Friendly deer creates buzz at Point Breeze

By Tom Rivers, Editor Posted 12 July 2017 at 8:48 am

Provided photos: Arianna McGurn, 14, of Point Breeze greets a deer nicknamed “Breezy” at Point Breeze in this photo from June 13. Numerous people have met the deer and posted photos on social media with the animal.

POINT BREEZE – A deer nicknamed “Breezy” has become a local social media star, with numerous people posting selfies and videos of the deer accepting food and allowing itself to be petted.

The deer has been at Point Breeze for about two months. It naps in neighbors’ yards and happily accepts food from the public.

Nicole Bellnier, owner of the Breeze Inn Again restaurant, said many of her customers talk about the deer.

“It’s so friendly,” she said. “It nuzzles you like a cat.”

But Bellnier has become concerned about the deer as it gets bigger. One person said the deer head butted a child.

“We all got caught up in it,” Bellnier said this morning. “It’s getting to the point where something has to be done with it.”

The deer even walks the pier looking for food handouts at Point Breeze, going up to fishermen and people relaxing on the rocks. Bellnier is concerned the deer could lose its footing and fall in the lake, or catch some people by surprise who aren’t accustomed to a deer that isn’t spooked by people.

The State Department of Environmental Conservation has received many calls about the deer at Point Breeze, said Michael R. Wasilco, the DEC’s Regional Wildlife Manager, Division of Fish and Wildlife.

Photo courtesy of Karen Manella: Roman Manella, 8, and his brother Hudson Manella, 5, meet the deer at Point Breeze. They are joined by their father, Steve Manella. They recently moved to Albion after living in Oklahoma.

“Deer acting tame and approaching humans and allowing petting is most often a sign that the deer was in captivity at some point in its life,” he said in an email. “This could either be a sign that the deer was raised and released by a licensed rehabilitator who did not do a good job of preventing the deer from being habituated to human, or often it is a sign that the deer was illegally raised in captivity after someone picked it up as a fawn.”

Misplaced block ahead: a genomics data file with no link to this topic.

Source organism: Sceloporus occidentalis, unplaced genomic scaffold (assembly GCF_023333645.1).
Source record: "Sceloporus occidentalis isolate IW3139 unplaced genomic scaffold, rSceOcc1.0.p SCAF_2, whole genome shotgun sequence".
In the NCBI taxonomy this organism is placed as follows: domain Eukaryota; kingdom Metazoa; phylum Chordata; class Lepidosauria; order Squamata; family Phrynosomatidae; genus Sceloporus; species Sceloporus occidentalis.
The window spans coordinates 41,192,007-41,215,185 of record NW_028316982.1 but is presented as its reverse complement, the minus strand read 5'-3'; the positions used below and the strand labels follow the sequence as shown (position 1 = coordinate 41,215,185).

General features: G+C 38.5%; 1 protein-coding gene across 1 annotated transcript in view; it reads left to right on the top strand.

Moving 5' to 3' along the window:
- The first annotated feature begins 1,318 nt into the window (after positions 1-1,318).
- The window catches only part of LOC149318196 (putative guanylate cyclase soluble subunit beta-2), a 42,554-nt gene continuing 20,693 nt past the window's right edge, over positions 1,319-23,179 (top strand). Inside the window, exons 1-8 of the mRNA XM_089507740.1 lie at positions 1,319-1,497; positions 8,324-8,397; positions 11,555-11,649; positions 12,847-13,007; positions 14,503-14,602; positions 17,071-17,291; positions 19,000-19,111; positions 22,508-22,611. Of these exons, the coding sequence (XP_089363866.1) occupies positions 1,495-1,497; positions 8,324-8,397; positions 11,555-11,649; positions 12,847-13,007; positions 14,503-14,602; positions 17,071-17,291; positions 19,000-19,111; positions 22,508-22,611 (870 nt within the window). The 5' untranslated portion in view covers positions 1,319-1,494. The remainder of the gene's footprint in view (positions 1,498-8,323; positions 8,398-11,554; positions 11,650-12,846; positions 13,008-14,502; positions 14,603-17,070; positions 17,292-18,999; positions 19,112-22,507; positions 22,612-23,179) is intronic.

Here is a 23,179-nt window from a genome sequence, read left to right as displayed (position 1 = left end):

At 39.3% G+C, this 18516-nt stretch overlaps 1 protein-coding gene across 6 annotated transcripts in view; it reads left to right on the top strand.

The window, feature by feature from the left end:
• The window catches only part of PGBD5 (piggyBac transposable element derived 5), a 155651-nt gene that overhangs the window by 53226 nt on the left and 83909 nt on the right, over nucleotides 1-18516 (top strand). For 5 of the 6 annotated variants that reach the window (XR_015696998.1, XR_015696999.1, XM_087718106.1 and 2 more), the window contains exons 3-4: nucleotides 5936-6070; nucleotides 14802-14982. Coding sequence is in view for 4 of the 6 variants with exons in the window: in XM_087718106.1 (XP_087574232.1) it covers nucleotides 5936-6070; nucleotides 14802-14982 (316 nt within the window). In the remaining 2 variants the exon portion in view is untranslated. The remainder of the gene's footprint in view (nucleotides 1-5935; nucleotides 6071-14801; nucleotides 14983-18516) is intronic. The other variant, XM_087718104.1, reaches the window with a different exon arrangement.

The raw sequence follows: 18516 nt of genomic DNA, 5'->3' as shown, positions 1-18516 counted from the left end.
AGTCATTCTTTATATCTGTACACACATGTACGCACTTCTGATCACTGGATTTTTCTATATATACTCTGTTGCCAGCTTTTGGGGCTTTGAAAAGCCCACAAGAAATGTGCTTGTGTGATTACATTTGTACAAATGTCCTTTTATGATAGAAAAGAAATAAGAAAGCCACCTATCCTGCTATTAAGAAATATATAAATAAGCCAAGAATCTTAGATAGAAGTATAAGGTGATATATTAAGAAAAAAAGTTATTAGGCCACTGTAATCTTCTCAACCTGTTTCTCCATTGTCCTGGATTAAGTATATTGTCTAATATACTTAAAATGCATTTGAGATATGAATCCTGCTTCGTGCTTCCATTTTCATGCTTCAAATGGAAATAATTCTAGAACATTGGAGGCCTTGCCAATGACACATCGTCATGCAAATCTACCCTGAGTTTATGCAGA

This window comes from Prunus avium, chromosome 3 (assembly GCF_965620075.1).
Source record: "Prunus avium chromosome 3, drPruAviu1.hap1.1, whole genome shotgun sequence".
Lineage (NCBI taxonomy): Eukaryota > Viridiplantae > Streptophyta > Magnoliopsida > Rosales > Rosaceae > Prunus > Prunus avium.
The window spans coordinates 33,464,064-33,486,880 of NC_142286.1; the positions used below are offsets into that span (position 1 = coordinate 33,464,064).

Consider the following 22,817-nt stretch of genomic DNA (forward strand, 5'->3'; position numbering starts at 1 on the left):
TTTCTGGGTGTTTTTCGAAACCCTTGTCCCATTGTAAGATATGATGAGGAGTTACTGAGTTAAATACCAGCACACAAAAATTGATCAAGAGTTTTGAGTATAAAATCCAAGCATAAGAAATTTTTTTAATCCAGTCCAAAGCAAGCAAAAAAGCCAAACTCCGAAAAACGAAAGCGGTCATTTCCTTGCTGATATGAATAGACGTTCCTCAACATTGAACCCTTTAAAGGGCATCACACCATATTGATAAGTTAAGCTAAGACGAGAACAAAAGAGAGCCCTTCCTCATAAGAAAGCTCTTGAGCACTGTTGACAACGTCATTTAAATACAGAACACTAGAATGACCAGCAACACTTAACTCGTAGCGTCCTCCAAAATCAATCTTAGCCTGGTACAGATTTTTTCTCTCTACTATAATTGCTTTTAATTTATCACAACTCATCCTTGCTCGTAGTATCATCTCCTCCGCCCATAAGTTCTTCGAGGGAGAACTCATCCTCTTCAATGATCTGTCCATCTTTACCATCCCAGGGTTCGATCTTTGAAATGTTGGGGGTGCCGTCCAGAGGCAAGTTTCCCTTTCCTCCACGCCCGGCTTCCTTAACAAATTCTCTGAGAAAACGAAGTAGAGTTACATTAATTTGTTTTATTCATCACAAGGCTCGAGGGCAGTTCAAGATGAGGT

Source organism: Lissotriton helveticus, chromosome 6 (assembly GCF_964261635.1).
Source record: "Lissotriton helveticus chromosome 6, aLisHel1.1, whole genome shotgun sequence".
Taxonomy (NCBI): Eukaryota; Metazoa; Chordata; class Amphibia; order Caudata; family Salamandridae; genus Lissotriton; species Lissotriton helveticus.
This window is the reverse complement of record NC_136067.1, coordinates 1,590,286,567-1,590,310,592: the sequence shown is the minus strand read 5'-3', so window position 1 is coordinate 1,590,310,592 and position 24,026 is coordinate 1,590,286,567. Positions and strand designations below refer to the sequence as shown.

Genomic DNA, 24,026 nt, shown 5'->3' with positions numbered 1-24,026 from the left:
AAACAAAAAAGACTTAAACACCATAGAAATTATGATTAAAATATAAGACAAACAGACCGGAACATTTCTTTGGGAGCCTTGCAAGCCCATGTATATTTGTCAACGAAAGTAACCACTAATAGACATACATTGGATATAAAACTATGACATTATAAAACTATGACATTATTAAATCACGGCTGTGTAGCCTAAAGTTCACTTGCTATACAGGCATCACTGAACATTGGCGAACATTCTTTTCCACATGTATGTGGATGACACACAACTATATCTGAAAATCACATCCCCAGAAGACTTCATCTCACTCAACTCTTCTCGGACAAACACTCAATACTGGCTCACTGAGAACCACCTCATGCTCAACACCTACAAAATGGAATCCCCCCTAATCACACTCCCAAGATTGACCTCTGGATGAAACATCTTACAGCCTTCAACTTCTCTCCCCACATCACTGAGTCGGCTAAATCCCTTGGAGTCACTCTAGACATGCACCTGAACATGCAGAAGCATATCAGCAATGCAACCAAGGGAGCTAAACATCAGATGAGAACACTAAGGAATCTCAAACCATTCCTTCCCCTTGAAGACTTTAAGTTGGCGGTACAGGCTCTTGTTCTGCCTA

The deer’s tame behavior usually isn’t a problem in does (females).

“But it can be very dangerous in bucks (males) when breeding season approaches, as the tame bucks see humans as potential competition for mates and will try to fight that competition,” Wasilco said.

The tame male deer are usually are removed before fall arrives, he said.

“If a female becomes aggressive, she would need to be removed as well, to prevent safety issues with the humans in the area,” he said.

The tame Point Breeze deer is a doe, Wasilco said. Bellnier and others on Facebook have said they think it is a buck.

Some people have been worried the tame deer may be sick, thinking that is the reason it isn’t showing the normal apprehension around humans.

“It is also possible that the deer is sick, but usually they would exhibit other signs of illness in addition to the tameness, which we have not received any reports of,” Wasilco said.

There also was a friendly deer in Holley in May. This photo shows that deer meeting members of a girls youth soccer team.

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